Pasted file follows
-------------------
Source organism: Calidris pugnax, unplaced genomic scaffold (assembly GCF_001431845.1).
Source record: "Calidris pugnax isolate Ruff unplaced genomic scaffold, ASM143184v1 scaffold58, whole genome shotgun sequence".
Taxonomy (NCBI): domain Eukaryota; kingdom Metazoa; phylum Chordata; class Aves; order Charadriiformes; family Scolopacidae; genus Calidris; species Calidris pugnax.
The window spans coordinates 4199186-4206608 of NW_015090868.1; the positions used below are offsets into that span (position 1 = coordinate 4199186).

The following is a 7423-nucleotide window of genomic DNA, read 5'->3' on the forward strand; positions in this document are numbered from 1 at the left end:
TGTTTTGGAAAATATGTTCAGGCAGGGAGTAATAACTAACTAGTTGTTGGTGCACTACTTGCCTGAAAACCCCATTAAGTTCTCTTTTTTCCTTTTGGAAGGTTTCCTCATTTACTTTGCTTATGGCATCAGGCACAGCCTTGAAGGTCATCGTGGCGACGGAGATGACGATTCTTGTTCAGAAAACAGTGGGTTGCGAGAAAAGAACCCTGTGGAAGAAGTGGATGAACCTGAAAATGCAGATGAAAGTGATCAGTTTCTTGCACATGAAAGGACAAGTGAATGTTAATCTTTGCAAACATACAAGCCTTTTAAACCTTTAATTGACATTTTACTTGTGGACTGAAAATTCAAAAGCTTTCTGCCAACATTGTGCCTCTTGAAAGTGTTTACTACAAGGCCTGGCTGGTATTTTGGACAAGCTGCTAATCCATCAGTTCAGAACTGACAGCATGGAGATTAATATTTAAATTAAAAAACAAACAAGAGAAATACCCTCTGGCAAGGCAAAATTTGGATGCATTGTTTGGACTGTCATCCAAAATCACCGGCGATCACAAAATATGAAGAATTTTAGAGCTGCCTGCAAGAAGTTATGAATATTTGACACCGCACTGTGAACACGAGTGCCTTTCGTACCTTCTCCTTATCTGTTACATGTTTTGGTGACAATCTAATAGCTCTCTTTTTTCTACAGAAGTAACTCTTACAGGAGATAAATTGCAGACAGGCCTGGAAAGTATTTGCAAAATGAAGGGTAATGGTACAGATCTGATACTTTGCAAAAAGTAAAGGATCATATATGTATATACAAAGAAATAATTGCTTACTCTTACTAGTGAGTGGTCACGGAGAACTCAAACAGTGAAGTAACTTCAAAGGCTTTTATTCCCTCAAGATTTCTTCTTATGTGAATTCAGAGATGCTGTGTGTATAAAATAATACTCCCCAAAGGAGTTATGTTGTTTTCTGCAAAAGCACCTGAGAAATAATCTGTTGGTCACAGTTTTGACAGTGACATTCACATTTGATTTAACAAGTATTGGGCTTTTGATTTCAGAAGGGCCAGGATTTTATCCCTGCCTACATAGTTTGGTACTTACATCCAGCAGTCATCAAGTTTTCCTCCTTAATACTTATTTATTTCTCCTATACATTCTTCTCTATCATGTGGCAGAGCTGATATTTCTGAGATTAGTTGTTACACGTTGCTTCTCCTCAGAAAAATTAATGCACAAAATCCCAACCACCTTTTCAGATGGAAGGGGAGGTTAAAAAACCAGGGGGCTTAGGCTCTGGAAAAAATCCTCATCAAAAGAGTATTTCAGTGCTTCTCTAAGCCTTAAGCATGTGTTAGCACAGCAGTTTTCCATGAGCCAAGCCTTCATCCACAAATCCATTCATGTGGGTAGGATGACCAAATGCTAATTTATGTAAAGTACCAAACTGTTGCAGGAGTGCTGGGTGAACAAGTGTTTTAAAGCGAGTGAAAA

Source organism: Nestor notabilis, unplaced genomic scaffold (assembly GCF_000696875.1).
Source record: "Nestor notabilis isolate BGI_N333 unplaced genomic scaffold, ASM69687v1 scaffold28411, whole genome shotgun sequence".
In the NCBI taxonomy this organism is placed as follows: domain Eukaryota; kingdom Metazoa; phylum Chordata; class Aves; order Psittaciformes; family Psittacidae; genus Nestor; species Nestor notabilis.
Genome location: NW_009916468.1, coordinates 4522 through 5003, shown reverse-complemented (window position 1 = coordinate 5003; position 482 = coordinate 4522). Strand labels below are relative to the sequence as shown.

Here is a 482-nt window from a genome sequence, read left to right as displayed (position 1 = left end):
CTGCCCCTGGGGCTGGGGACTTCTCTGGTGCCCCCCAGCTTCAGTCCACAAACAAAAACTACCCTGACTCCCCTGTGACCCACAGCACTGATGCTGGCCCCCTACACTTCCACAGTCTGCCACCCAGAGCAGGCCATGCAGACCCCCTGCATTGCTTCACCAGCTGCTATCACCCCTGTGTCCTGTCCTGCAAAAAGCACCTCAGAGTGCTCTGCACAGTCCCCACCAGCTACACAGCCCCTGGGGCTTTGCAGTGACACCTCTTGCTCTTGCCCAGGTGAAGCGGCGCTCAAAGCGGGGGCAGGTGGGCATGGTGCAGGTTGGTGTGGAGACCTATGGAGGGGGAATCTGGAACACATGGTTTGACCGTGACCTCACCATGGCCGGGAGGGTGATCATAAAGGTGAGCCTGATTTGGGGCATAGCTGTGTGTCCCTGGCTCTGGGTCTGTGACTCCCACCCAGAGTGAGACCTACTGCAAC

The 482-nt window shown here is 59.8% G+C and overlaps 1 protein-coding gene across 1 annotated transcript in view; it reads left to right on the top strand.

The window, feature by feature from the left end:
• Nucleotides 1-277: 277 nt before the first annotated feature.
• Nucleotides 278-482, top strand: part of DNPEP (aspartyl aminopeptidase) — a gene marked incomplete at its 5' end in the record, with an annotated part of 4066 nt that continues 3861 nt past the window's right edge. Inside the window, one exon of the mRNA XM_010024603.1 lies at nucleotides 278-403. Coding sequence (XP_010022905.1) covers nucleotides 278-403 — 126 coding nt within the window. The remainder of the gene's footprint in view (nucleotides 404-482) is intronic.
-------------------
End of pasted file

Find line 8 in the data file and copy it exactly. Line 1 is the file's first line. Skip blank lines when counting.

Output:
Source record: "Nestor notabilis isolate BGI_N333 unplaced genomic scaffold, ASM69687v1 scaffold28411, whole genome shotgun sequence".